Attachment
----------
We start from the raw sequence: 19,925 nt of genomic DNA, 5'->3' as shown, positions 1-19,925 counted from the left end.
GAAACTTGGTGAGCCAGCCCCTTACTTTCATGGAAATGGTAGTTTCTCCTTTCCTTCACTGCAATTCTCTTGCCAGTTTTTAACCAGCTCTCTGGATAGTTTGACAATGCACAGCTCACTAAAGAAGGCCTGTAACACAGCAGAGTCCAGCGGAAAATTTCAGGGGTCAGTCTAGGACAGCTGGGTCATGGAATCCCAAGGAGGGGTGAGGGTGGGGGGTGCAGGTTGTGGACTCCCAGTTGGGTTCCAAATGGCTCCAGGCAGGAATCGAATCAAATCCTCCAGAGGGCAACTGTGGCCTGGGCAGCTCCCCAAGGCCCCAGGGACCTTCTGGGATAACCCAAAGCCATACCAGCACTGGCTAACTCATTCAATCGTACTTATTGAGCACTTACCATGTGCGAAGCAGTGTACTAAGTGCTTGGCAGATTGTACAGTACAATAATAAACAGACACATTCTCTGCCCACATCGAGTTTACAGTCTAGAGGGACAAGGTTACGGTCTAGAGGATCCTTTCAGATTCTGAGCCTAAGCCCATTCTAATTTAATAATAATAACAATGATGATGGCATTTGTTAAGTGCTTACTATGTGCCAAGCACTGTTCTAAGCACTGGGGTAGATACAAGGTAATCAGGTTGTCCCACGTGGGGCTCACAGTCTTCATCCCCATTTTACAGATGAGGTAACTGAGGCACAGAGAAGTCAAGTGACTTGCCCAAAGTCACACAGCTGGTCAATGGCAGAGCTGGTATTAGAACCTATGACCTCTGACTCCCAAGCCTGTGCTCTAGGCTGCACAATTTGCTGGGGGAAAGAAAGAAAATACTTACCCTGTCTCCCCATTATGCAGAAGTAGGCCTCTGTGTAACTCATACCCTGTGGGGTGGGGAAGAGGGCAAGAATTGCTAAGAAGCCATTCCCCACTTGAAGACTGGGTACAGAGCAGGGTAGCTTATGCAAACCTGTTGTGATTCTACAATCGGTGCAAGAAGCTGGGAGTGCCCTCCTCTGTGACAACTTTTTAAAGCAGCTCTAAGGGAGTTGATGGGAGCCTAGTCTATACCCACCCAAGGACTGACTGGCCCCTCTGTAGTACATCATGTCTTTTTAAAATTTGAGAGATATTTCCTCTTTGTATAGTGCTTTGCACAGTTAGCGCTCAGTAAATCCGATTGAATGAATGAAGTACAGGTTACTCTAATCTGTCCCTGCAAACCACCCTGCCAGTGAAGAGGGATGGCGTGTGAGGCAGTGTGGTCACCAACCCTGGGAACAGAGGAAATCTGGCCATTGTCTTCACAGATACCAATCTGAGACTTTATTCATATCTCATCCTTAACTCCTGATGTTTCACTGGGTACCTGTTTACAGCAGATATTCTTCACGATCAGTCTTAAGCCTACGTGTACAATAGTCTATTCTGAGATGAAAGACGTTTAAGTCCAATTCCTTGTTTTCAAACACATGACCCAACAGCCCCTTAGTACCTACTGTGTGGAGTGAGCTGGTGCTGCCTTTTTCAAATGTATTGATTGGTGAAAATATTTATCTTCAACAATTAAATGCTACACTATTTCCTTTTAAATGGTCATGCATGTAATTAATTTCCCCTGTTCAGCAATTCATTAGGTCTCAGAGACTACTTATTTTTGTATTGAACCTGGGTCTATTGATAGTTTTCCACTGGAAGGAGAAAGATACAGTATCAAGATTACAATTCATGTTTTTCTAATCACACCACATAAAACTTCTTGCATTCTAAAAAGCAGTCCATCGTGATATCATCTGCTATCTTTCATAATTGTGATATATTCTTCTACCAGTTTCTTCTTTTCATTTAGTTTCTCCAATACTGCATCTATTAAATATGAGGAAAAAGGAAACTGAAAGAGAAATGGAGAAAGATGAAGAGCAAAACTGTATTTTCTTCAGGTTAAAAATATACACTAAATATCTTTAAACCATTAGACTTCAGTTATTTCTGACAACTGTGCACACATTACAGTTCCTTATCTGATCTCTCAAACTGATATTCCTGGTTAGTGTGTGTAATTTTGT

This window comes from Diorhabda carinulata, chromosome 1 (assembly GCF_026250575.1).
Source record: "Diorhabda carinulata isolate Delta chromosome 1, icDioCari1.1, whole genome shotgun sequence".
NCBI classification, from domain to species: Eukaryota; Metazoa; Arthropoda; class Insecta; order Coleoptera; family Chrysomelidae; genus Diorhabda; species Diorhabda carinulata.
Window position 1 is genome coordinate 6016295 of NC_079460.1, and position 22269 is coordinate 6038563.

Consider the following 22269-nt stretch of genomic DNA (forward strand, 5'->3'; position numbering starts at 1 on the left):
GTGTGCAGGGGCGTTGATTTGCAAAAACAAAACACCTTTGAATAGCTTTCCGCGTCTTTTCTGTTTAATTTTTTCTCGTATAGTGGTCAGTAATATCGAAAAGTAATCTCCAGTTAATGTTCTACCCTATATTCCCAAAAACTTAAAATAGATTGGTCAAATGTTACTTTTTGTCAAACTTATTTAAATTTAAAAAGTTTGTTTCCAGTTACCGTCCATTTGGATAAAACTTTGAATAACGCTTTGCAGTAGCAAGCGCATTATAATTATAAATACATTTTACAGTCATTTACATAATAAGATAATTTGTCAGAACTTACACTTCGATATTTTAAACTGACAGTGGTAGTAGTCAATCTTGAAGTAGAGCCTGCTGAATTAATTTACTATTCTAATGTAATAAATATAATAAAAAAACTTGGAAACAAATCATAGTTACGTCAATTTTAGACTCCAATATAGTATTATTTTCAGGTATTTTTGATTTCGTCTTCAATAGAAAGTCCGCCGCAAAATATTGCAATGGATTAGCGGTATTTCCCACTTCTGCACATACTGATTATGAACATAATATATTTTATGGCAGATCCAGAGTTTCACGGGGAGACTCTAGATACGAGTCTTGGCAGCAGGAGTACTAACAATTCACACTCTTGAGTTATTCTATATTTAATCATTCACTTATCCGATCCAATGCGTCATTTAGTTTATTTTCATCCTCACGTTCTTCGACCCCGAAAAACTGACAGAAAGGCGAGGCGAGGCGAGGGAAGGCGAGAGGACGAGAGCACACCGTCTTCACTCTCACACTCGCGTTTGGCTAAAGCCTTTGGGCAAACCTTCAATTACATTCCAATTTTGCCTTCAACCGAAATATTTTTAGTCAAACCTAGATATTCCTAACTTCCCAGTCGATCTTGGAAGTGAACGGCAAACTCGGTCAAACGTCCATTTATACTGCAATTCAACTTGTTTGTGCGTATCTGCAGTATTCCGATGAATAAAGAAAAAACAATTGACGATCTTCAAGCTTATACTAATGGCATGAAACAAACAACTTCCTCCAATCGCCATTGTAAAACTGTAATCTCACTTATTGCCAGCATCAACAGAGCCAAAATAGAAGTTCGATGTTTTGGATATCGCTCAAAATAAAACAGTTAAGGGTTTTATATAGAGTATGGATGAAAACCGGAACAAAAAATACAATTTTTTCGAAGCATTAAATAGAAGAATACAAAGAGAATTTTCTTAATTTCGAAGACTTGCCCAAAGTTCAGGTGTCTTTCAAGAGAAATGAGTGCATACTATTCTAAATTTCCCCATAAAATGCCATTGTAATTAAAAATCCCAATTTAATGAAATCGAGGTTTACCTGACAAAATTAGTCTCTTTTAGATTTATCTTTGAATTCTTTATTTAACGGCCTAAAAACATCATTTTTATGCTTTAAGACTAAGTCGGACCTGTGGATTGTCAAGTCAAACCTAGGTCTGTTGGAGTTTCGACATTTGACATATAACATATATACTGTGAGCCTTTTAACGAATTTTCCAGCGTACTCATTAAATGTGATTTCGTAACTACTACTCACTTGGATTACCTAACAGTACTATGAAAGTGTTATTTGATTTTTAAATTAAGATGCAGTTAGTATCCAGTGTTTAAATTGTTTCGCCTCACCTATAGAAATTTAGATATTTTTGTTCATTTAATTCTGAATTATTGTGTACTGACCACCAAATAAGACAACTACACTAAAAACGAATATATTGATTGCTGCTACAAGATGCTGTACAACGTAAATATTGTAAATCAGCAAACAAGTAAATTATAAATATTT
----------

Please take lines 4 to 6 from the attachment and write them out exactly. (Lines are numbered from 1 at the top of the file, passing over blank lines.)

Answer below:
Source record: "Diorhabda carinulata isolate Delta chromosome 1, icDioCari1.1, whole genome shotgun sequence".
NCBI classification, from domain to species: Eukaryota; Metazoa; Arthropoda; class Insecta; order Coleoptera; family Chrysomelidae; genus Diorhabda; species Diorhabda carinulata.
Window position 1 is genome coordinate 6016295 of NC_079460.1, and position 22269 is coordinate 6038563.